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Fiction: Perks of Time Travel (466 words)

11 Feb

“No.”  He didn’t even bother to look up from his computers and gadgets when the other man came into the room.  “I can’t, you know I can’t.  We won’t. So, No.” The old man standing at the door waited until the deceptively younger looking man stopped fidgeting about with the gadgets and looked up at him.  It took longer than he anticipated, but he knew it would happen.  He did stop and pushed his glasses up on top of his head.  “I’m sorry, I’ve said no.  I don’t think you’ll be able to change my mind, so it would probably be better for us all if you just go.”

“If I can’t change your mind, then what is the harm in hearing me out?”  The younger looking man seemed uneasy for a moment.  “Please sir,” The older looking man insisted.

With a sigh, the younger looking man slid his glasses back down onto his nose and indicated to two chairs to the side of the room.  “Okay. Let’s hear it. What do you want to do?”

“Just one day.  Less than, really, an hour or so.  We go back to when she was working at that coffee shop, you know, the little one just off of Main Street.  There are hundreds of people in and out of that shop every day.  We go back to before she met me so that she couldn’t recognize me even if she wanted to.  I go in, I buy a coffee, I get a smile and a have a nice day, and get to walk away with that as my last memory of he, and she’s just polite to another elderly customer, none the wiser.”  The older man folded his hands quietly in his lap, and waited as the younger processed the thought.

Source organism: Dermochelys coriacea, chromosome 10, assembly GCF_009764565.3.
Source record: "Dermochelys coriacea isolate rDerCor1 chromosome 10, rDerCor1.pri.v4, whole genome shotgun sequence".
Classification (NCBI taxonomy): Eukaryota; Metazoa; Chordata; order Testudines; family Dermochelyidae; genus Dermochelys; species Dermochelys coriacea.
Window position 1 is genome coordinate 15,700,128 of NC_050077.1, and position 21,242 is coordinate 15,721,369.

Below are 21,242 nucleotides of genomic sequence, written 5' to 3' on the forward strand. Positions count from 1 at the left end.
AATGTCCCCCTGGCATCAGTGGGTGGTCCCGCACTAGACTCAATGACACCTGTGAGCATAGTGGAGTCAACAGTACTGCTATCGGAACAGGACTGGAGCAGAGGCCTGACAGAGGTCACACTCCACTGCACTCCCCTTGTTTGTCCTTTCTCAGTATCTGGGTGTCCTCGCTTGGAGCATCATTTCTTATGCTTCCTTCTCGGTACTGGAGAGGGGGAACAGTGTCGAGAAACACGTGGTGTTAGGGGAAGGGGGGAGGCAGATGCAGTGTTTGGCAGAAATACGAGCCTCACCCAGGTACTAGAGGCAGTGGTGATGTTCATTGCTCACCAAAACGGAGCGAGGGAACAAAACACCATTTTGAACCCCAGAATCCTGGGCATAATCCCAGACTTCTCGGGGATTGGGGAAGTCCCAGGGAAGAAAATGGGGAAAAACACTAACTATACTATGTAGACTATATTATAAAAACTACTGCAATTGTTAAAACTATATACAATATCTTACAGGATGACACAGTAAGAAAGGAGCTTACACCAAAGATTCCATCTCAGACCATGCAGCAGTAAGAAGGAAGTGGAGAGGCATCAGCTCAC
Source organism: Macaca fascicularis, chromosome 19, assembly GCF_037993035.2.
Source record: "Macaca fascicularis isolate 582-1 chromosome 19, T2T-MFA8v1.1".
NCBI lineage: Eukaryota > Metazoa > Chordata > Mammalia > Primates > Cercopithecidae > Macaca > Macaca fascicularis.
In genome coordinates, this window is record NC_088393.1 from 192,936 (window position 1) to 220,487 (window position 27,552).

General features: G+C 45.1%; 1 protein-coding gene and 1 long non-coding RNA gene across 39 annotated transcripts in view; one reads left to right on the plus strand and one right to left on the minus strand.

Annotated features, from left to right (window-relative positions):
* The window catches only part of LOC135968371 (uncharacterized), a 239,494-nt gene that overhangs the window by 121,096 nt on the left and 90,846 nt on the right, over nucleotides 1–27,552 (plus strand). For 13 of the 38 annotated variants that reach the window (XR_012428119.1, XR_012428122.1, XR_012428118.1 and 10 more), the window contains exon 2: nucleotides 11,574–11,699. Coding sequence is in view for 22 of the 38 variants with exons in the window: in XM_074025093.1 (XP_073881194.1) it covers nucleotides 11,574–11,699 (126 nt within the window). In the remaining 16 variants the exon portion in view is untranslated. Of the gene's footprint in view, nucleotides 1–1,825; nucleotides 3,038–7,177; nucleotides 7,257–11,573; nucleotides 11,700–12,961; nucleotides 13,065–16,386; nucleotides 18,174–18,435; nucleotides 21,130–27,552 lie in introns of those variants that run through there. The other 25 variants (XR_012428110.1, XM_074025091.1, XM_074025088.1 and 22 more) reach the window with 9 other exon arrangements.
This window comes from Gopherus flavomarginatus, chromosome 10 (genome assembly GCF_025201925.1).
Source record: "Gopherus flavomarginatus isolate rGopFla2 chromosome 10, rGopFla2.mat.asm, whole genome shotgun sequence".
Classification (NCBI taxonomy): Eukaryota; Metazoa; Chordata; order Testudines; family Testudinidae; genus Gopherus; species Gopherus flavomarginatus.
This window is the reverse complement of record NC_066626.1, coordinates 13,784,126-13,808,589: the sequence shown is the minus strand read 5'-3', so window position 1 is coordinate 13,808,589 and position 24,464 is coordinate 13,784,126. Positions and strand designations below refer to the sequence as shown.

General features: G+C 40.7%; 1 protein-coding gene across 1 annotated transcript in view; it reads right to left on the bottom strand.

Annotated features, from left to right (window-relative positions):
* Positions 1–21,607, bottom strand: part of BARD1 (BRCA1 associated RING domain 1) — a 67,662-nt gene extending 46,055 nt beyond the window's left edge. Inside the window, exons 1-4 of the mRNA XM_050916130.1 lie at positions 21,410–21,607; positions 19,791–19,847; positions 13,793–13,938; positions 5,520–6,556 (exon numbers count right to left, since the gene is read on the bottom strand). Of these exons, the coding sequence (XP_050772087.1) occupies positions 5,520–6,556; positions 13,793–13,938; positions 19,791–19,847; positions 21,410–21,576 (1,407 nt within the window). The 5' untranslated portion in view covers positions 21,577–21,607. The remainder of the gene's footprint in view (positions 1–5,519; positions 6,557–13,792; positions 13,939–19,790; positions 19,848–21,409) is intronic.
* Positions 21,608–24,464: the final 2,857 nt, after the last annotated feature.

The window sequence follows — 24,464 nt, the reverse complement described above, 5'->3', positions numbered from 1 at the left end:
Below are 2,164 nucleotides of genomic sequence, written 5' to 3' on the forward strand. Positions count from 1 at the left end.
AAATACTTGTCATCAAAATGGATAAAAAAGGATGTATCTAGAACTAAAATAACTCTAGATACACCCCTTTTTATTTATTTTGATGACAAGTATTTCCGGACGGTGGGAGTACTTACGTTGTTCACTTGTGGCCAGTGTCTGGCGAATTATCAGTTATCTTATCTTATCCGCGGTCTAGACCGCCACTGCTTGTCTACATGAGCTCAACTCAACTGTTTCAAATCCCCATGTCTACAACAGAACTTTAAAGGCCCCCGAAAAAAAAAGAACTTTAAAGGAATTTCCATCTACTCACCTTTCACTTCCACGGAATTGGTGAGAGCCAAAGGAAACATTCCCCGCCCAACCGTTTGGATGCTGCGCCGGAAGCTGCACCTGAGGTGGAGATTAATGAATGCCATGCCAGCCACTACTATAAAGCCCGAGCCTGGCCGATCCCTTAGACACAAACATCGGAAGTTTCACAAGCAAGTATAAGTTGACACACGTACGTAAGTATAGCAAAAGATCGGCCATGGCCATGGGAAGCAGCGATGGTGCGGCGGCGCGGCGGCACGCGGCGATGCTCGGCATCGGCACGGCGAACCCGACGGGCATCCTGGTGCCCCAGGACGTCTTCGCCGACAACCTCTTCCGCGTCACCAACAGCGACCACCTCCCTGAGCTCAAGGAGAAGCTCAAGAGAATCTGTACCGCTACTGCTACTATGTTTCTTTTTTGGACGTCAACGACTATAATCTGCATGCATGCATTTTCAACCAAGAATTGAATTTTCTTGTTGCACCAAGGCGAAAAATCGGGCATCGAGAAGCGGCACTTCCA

After a long silence, the younger looking man gave a sad smile.  “I was sure you wanted to go back and do something different, change something to find a way to save her.”

“No, sir.  If knowing you has taught me anything, it’s that there are things that can’t be changed.  And I don’t think she’d ever forgive me if I tried to re-write her sacrifice for us.  I just want to have a better last memory of her, the last time I see her in my timeline–I want to see her with a smile on her face.”

“She won’t be yours, you know.  She’ll never have met you, she won’t love you.  In fact, depending on when we end up she might love someone else.  Are you ready to deal with that?”

“As long as she smiles—yes.”

“Okay,” The younger looking man bounded up out of his chair, and pulled out the books to begin the calculations.  “Let’s go get you on last smile from your wife.”

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Posted by on February 11, 2015 in Stories

 

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